Traders left devastated by the closure of an antiques emporium have received a “warm welcome” at their new home.

The Hampstead Antique and Crafts Emporium was closed for good at the start of this year, leaving many traders with nowhere to sell their goods.

But almost one year on from the closure, two dealers have found a new home at Alfies Antique Market in Lisson Grove.

The market was first opened more than 40 years ago, and is now host to almost 100 independent shops selling rare artefacts, vintage items and other collectibles.

Leah Michie, who ran a jewellery and sustainable gift stall at the Hampstead Emporium for 20 years, admitted that the shock of the market shutting down was “unimaginable”.

Ham & High: Leah Michie of Treasure by LYM at Alfies Antique Market

She said: “The last year has been challenging. After all, we were all established in Hampstead but with loyal customers and new ones we make it work even though it’s hard at times.”

Leah added that she visited Alfies the day after she was told that the emporium in Hampstead would shut, and agreed with other traders that its basement “was the right space for us”.

She said: “A year on I still find corners in Alfie’s I haven’t seen – one of the last antique markets in London.”


Tanya Bielschowsky, who runs a mid-century art and design business, said that she was “over the moon” when she was offered a space at Alfies.

Ham & High: Tanya Bielschowsky at Alfies Antique Market unit B21Tanya Bielschowsky at Alfies Antique Market unit B21 (Image: Tanya Bielschowsky)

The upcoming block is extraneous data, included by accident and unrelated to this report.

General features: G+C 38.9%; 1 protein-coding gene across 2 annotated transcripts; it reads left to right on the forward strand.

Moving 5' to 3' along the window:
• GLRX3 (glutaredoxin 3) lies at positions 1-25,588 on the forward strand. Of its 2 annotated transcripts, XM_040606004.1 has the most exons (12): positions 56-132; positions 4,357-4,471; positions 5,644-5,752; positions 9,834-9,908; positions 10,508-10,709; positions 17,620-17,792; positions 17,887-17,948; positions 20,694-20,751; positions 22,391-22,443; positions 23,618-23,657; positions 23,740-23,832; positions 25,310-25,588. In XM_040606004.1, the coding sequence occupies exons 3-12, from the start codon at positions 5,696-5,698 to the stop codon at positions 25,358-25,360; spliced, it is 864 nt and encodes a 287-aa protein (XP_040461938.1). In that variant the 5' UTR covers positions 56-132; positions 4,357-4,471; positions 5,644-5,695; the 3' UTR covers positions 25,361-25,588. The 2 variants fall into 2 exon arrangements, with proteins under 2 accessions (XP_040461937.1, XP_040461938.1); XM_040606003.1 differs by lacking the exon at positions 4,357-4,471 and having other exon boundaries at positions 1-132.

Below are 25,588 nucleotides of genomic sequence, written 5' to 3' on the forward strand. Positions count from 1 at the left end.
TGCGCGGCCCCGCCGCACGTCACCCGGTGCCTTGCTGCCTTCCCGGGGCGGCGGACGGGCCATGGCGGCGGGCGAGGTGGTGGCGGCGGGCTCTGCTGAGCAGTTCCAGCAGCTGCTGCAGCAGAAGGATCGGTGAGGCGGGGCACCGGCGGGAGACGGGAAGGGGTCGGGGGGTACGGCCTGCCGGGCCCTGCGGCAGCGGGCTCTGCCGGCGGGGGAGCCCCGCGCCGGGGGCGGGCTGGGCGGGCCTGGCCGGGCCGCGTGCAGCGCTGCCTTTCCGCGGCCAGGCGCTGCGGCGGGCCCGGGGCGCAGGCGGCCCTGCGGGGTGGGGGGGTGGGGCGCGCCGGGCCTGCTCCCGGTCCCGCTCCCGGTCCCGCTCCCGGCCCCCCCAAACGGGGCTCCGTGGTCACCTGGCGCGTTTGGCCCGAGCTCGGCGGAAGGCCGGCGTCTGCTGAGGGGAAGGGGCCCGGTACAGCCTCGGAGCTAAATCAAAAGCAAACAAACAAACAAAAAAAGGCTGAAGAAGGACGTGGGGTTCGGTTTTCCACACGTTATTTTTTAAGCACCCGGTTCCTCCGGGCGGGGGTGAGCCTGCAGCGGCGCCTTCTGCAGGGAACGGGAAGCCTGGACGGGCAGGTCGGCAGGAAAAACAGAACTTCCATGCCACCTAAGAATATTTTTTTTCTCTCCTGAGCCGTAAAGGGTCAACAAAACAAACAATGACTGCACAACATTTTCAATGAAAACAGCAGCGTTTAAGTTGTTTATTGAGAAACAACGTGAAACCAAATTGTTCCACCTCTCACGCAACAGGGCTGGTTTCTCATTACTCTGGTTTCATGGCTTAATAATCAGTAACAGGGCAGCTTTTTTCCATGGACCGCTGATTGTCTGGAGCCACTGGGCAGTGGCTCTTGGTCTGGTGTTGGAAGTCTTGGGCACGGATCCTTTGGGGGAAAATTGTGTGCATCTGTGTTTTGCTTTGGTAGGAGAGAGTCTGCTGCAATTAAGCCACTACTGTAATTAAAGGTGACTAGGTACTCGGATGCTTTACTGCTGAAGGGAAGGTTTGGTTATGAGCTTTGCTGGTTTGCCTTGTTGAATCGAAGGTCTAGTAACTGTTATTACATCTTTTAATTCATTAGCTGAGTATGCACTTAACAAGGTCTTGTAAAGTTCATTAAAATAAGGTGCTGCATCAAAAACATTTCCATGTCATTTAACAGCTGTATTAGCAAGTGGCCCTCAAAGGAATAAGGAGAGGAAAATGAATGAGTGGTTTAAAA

She explained: “I had been trading from Hampstead for quite a few years and had an established client base.

“As a community of traders, we had overcome a great deal, highs and lows in the economy, fought through Covid closures, and the media and technological revolution in retail.

“But we were no competition for the developers.”

Tanya admitted that although she has received a warm welcome at Alfies and enjoys the “new vibe”, it has not been easy to start again in a new location and with new clients.

She added: “We are rapidly adapting to our new audience and hoping to continue attracting new customers and antique lovers.”

The basement at Alfies – where Tanya and Leah are located – also hosts monthly exhibitions celebrating local artists.

The exhibitions run for two weeks at a time and the art on display is available to buy.

Staplepine, which used to run the Hampstead Antique & Craft Emporium in Heath Street, previously told Ham and High that it had “little choice” but to close the market.

Director Richard Jaffe said: “Costs have been increasing year after year, exponentially so in the last year, reaching a point where it's no longer financially viable for us to stay open.

"I understand traders are sad and so are we but it's not something we can avert any more."